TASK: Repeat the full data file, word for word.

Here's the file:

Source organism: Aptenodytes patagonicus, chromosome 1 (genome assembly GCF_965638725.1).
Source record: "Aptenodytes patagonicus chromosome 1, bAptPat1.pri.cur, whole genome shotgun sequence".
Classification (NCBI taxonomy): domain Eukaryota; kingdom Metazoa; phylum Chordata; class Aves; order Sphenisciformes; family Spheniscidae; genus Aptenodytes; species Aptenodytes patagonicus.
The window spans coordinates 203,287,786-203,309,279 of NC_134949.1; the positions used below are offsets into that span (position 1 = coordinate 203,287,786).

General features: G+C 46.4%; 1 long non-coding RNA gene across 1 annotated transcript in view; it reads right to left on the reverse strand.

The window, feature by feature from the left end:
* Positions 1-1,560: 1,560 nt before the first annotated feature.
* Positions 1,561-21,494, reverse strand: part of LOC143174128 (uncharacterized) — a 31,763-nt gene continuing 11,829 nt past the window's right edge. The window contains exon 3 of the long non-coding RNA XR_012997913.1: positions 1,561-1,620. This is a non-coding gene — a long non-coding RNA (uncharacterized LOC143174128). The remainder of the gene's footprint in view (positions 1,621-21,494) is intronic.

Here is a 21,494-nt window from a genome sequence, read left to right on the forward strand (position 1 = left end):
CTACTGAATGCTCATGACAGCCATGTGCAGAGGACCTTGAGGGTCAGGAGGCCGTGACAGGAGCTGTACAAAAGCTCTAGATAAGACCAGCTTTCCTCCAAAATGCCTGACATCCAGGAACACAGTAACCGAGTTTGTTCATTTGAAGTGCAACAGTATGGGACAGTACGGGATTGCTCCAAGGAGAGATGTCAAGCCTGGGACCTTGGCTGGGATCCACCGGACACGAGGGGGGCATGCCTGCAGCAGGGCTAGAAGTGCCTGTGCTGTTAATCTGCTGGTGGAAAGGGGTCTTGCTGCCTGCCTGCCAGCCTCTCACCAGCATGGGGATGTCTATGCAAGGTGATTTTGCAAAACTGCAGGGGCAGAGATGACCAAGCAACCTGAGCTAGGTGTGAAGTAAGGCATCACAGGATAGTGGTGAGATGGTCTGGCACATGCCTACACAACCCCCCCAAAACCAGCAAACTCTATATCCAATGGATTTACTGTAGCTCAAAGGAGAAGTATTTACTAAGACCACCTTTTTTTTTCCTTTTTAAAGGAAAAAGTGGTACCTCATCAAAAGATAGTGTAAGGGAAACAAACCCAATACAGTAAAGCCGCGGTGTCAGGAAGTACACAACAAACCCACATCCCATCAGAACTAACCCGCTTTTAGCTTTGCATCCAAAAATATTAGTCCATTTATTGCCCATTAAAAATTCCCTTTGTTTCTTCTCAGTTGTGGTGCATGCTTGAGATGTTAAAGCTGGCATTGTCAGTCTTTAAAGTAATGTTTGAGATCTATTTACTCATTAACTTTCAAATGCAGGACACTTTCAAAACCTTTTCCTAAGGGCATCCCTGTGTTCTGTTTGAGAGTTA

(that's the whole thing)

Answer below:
Source organism: Aptenodytes patagonicus, chromosome 1 (genome assembly GCF_965638725.1).
Source record: "Aptenodytes patagonicus chromosome 1, bAptPat1.pri.cur, whole genome shotgun sequence".
Classification (NCBI taxonomy): domain Eukaryota; kingdom Metazoa; phylum Chordata; class Aves; order Sphenisciformes; family Spheniscidae; genus Aptenodytes; species Aptenodytes patagonicus.
The window spans coordinates 203,287,786-203,309,279 of NC_134949.1; the positions used below are offsets into that span (position 1 = coordinate 203,287,786).

General features: G+C 46.4%; 1 long non-coding RNA gene across 1 annotated transcript in view; it reads right to left on the reverse strand.

The window, feature by feature from the left end:
* Positions 1-1,560: 1,560 nt before the first annotated feature.
* Positions 1,561-21,494, reverse strand: part of LOC143174128 (uncharacterized) — a 31,763-nt gene continuing 11,829 nt past the window's right edge. The window contains exon 3 of the long non-coding RNA XR_012997913.1: positions 1,561-1,620. This is a non-coding gene — a long non-coding RNA (uncharacterized LOC143174128). The remainder of the gene's footprint in view (positions 1,621-21,494) is intronic.

Here is a 21,494-nt window from a genome sequence, read left to right on the forward strand (position 1 = left end):
CTACTGAATGCTCATGACAGCCATGTGCAGAGGACCTTGAGGGTCAGGAGGCCGTGACAGGAGCTGTACAAAAGCTCTAGATAAGACCAGCTTTCCTCCAAAATGCCTGACATCCAGGAACACAGTAACCGAGTTTGTTCATTTGAAGTGCAACAGTATGGGACAGTACGGGATTGCTCCAAGGAGAGATGTCAAGCCTGGGACCTTGGCTGGGATCCACCGGACACGAGGGGGGCATGCCTGCAGCAGGGCTAGAAGTGCCTGTGCTGTTAATCTGCTGGTGGAAAGGGGTCTTGCTGCCTGCCTGCCAGCCTCTCACCAGCATGGGGATGTCTATGCAAGGTGATTTTGCAAAACTGCAGGGGCAGAGATGACCAAGCAACCTGAGCTAGGTGTGAAGTAAGGCATCACAGGATAGTGGTGAGATGGTCTGGCACATGCCTACACAACCCCCCCAAAACCAGCAAACTCTATATCCAATGGATTTACTGTAGCTCAAAGGAGAAGTATTTACTAAGACCACCTTTTTTTTTCCTTTTTAAAGGAAAAAGTGGTACCTCATCAAAAGATAGTGTAAGGGAAACAAACCCAATACAGTAAAGCCGCGGTGTCAGGAAGTACACAACAAACCCACATCCCATCAGAACTAACCCGCTTTTAGCTTTGCATCCAAAAATATTAGTCCATTTATTGCCCATTAAAAATTCCCTTTGTTTCTTCTCAGTTGTGGTGCATGCTTGAGATGTTAAAGCTGGCATTGTCAGTCTTTAAAGTAATGTTTGAGATCTATTTACTCATTAACTTTCAAATGCAGGACACTTTCAAAACCTTTTCCTAAGGGCATCCCTGTGTTCTGTTTGAGAGTTA